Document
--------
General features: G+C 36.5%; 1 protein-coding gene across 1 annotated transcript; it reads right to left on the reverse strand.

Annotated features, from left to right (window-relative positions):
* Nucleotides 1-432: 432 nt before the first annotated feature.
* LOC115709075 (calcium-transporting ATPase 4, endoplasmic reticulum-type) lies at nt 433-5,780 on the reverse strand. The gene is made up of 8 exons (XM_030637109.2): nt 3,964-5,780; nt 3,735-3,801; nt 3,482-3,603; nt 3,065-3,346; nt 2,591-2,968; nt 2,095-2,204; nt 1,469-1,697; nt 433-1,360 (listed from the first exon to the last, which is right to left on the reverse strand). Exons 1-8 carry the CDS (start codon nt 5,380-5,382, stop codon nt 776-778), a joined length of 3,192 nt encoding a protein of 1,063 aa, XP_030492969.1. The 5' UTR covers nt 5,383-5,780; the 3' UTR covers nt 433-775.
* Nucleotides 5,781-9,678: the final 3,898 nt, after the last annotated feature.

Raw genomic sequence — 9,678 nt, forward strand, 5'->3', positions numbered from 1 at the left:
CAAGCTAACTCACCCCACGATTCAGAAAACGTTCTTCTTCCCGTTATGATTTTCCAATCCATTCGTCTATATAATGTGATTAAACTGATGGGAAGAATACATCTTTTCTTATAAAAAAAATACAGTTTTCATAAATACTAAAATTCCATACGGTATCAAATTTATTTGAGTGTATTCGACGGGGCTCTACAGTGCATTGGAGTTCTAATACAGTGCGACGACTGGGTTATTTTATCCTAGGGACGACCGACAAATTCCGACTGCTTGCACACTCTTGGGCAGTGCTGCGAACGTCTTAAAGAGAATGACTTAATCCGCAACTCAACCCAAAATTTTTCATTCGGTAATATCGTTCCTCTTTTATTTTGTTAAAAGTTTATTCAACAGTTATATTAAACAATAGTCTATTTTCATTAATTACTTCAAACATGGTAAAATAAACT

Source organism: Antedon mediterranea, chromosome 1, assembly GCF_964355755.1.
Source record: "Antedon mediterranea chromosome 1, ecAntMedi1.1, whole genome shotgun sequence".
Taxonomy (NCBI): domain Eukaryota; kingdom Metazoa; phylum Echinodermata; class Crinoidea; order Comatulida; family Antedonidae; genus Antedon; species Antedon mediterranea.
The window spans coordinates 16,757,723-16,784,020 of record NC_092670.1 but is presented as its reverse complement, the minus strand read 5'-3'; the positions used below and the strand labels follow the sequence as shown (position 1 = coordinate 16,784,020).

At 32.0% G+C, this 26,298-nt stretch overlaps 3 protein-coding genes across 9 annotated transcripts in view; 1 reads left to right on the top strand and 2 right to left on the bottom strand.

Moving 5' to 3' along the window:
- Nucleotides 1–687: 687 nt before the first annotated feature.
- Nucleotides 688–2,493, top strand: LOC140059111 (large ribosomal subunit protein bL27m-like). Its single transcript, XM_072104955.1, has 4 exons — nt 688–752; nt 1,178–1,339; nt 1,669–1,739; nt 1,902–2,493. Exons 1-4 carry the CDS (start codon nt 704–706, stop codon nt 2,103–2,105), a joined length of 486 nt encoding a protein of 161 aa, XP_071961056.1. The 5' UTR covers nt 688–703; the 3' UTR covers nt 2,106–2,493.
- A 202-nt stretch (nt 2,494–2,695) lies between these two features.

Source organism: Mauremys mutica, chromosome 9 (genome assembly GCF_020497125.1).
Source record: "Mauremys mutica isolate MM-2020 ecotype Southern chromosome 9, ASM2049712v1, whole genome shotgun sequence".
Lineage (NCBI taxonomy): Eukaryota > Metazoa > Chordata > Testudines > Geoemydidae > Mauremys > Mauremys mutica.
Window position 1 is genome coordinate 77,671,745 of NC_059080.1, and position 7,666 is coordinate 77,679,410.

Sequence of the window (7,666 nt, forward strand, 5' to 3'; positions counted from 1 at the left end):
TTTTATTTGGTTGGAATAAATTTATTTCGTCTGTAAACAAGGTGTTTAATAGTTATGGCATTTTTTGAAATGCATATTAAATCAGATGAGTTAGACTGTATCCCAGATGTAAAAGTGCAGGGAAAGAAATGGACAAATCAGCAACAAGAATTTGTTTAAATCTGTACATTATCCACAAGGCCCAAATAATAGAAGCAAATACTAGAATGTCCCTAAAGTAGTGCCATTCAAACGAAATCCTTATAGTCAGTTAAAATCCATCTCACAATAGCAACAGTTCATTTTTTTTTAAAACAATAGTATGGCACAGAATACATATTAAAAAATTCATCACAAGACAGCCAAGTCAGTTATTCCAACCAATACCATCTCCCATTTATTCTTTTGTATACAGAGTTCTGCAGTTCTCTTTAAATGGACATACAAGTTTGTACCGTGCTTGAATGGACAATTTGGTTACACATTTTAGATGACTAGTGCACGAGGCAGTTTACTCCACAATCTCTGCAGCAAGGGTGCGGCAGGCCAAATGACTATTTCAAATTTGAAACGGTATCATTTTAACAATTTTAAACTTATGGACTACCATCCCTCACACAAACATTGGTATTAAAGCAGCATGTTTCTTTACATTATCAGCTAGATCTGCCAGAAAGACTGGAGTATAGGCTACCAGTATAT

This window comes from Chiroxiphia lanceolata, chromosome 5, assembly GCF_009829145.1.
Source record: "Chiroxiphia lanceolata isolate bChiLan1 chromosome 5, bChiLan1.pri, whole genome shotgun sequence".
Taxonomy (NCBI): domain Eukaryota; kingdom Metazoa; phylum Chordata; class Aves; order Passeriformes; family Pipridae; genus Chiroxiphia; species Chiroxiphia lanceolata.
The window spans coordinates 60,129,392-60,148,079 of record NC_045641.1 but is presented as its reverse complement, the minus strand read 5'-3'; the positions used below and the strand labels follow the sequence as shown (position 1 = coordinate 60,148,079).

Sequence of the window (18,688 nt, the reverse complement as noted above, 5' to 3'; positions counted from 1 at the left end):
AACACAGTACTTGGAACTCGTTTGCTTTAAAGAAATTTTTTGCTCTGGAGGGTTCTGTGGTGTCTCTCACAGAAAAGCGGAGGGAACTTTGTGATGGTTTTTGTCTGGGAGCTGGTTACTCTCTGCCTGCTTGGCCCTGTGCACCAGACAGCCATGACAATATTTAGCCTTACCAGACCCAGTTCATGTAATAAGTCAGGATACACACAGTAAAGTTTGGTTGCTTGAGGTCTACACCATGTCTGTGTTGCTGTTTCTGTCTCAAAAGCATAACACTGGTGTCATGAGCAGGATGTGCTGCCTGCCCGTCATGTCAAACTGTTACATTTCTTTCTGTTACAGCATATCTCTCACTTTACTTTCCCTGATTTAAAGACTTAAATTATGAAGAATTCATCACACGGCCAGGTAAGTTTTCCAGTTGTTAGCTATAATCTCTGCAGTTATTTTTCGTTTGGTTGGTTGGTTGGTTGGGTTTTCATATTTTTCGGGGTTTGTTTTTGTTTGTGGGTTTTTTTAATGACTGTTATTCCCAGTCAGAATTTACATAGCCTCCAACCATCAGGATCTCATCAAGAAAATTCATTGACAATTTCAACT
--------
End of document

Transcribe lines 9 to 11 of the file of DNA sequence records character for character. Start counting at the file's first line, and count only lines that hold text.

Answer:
Source record: "Antedon mediterranea chromosome 1, ecAntMedi1.1, whole genome shotgun sequence".
Taxonomy (NCBI): domain Eukaryota; kingdom Metazoa; phylum Echinodermata; class Crinoidea; order Comatulida; family Antedonidae; genus Antedon; species Antedon mediterranea.
The window spans coordinates 16,757,723-16,784,020 of record NC_092670.1 but is presented as its reverse complement, the minus strand read 5'-3'; the positions used below and the strand labels follow the sequence as shown (position 1 = coordinate 16,784,020).